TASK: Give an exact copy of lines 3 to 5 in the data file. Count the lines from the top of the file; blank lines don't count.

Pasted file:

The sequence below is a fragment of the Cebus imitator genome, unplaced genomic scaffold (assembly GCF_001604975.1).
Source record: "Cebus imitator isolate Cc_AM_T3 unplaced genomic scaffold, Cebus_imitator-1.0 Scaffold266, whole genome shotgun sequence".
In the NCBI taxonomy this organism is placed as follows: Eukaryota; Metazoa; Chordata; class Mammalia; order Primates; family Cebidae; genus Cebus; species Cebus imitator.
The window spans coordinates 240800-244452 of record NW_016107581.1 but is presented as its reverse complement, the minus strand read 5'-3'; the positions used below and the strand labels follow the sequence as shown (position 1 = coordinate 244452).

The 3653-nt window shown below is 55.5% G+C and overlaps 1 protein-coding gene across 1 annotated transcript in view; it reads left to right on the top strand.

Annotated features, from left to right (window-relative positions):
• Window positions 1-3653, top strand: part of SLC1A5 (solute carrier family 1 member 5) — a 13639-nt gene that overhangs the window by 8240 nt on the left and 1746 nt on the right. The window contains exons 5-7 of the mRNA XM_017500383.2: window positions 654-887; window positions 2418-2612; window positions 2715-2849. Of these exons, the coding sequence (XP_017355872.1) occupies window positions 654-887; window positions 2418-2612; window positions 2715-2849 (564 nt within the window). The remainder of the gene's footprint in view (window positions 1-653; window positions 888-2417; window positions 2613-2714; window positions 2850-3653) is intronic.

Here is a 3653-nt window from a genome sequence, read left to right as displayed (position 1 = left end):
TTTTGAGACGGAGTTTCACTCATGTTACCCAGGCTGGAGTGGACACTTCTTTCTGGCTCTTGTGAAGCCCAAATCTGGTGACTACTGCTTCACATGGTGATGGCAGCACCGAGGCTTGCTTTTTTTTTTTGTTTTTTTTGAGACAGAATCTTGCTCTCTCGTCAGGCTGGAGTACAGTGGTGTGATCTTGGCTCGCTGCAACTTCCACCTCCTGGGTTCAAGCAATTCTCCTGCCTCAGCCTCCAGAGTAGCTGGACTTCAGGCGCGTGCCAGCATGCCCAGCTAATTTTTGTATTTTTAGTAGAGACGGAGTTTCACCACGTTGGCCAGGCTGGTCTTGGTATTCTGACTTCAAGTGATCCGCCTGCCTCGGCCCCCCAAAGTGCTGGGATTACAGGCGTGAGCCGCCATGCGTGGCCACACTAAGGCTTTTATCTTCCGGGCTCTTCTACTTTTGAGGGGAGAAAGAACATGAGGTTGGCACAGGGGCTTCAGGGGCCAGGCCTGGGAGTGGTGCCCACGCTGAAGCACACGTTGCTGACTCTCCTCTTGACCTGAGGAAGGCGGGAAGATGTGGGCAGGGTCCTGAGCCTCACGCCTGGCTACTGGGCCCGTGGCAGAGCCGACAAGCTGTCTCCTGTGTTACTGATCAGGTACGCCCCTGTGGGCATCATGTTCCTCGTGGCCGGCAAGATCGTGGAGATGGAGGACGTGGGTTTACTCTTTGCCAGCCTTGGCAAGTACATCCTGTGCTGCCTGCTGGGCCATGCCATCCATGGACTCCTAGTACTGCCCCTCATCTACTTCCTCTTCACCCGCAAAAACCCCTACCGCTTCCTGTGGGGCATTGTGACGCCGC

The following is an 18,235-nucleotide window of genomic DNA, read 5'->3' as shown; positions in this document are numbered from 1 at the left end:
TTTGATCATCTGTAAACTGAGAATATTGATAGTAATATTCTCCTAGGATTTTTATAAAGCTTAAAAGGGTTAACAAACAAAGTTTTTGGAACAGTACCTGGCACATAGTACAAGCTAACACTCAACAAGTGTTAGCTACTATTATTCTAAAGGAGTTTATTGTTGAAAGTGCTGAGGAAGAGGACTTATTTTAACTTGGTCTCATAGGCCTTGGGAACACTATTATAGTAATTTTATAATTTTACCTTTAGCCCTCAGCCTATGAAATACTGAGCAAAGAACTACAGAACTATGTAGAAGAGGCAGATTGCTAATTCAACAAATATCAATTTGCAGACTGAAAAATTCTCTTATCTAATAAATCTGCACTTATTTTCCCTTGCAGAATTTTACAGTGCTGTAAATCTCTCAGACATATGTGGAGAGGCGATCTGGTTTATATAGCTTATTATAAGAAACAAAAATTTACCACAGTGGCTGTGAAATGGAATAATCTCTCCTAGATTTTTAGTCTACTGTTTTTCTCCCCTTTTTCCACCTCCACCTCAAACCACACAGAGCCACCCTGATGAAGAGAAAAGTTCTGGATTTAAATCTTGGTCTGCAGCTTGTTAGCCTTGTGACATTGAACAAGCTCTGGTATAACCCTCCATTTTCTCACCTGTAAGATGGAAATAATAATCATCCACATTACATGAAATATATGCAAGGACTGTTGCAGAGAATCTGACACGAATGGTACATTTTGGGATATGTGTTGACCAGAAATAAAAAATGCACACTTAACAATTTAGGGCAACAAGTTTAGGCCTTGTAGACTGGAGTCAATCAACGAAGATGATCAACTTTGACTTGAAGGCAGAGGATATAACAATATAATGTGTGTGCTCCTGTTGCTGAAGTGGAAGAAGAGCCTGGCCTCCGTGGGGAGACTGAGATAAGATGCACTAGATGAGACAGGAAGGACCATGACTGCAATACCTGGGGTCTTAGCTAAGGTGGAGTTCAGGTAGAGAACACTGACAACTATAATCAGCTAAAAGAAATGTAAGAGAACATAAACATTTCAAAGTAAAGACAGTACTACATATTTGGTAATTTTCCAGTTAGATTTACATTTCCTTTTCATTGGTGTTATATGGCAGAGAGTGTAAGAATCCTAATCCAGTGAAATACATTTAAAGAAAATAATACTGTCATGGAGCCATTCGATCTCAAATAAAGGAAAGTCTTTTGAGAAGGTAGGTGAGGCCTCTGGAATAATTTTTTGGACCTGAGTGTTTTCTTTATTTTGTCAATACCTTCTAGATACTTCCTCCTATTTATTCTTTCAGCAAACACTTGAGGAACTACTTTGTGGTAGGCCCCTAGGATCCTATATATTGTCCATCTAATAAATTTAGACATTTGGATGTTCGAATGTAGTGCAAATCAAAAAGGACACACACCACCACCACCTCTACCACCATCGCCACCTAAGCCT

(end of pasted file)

In the NCBI taxonomy this organism is placed as follows: Eukaryota; Metazoa; Chordata; class Mammalia; order Primates; family Cebidae; genus Cebus; species Cebus imitator.
The window spans coordinates 240800-244452 of record NW_016107581.1 but is presented as its reverse complement, the minus strand read 5'-3'; the positions used below and the strand labels follow the sequence as shown (position 1 = coordinate 244452).

The 3653-nt window shown below is 55.5% G+C and overlaps 1 protein-coding gene across 1 annotated transcript in view; it reads left to right on the top strand.